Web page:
In canceling Constellation with nothing to take its place, the president is saying the U.S. should not have its own human space program and is directing funds to the Commercial Orbital Transportation Services program, or COTS. If NASA wants to participate in human spaceflight, it will have to be through contractors.
Market realities

NASA has always contracted for most of its hardware and service needs. Some of the contractors were successful in private industry, and sometimes the government was the sole customer. A company dependent solely on government grants, contracts and guarantees is not a free-market, private enterprise.

To succeed in the private sector a company must raise capital, develop a product, sell it at a profit and show a return on investment commensurate with the risk within a reasonable time frame. Unfortunately, space will not be an attractive commercial opportunity for the foreseeable future. Space exploration is a costly precursor to uncovering commercial opportunities, and it will be decades before a private investor can expect a return commensurate with the risk of exploration.

Until we find a way to make a profit in space, governments and countries are the only institutions able to afford space exploration and live with the extremely long-term returns. That is why NASA must continue to develop the next-generation human space system, whatever form that system may take. Human space systems cannot be evaluated solely on the basis of scientific return per dollar spent. Dominance in space gives our country credibility or leverage in so many other forms than economic gains; scientific discovery, understanding of the universe, international prestige, military stature and being seen as a country that can do anything we set our minds to.
Limited effect

The COTS program — companies selling services to NASA — made some sense with NASA still in the exploration business, doing the applied research and expanding the envelope of space travel beyond the moon. It would be very difficult for private companies to replicate the singular competence NASA has developed. Even if COTS-created vehicles are successful, they will be woefully inadequate for near-term needs and will do nothing for exploration.

Only government programs — regardless of country — will get humans to the moon and beyond. Space exploration is an activity from which monetary profits cannot be generated, leaving contractors supplying government programs that do not have to show a profit. After 50 years in space, how many lunar or interplanetary space probes have been launched by commercial space companies?

We have been told by the agency that future exploration programs, such as returning to the moon or going to Mars, will be a global effort, not an American one. That may sound appealing with respect to sharing costs and other resources, but it virtually guarantees those programs will take longer, cost more and render them vulnerable to political bickering — like the International Space Station. As a result of the political decision to make the Russians a full partner, the ISS has cost the U.S. $10 billion more, was two years late and required that the station be placed in an orbit unacceptable for most alternative uses.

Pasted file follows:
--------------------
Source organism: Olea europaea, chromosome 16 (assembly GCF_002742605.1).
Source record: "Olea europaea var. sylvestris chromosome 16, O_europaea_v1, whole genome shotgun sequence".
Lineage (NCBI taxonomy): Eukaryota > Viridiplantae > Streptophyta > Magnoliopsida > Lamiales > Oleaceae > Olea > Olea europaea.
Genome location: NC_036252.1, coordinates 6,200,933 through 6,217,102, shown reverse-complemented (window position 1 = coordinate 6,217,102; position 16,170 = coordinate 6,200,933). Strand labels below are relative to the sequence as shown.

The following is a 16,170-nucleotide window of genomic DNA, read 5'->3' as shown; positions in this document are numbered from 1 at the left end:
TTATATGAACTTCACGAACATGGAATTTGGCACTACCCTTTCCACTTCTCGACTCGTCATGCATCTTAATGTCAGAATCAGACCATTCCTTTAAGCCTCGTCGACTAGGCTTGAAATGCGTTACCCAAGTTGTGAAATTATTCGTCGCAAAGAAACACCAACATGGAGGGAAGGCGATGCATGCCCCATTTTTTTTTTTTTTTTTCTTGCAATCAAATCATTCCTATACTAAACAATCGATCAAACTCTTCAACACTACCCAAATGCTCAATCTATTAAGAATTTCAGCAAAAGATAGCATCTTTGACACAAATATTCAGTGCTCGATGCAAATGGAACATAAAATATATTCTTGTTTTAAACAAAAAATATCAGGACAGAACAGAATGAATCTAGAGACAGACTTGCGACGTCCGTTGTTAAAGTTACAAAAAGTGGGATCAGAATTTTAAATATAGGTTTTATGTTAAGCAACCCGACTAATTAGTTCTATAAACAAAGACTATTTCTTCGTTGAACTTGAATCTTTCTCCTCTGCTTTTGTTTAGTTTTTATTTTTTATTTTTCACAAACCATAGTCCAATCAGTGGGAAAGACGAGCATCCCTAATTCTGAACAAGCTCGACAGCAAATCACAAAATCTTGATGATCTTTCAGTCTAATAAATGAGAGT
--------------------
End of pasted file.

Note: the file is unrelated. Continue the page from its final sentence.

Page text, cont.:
Have we really degenerated as a country to the point where we can no longer fund our own exploration? Did we spend $460 billion becoming pre-eminent in space, only to stupidly surrender it? What does our new dependence on other countries to send Americans into space say about our culture, society and prospects for the future?

NASA was always considered in a class by itself. Now, when the world is becoming increasingly dependent on space-based systems, we seem bent on slipping back into mediocrity. How do you rationalize surrendering our pre-eminence in space? The last time a country voluntarily gave up its pre-eminent position in exploration was when the Ming government recalled the Chinese fleets in 1433. That critical error condemned China to worldwide stagnation for centuries.

NASA has always been a mission-driven agency that attracted a particular kind of individual. It focused on the objective, determined the obstacles, solved the problems and, in the end, accomplished the impossible. We all benefit from the technological fallout to our economy and our growing stature in the world. Continuing NASA's program of exploration requires three things: the technology, the resources and the will to do it. We have plenty of the first two, but have we lost the will?

Cunningham piloted the first manned Apollo mission in 1968 and is author of The All-American Boys.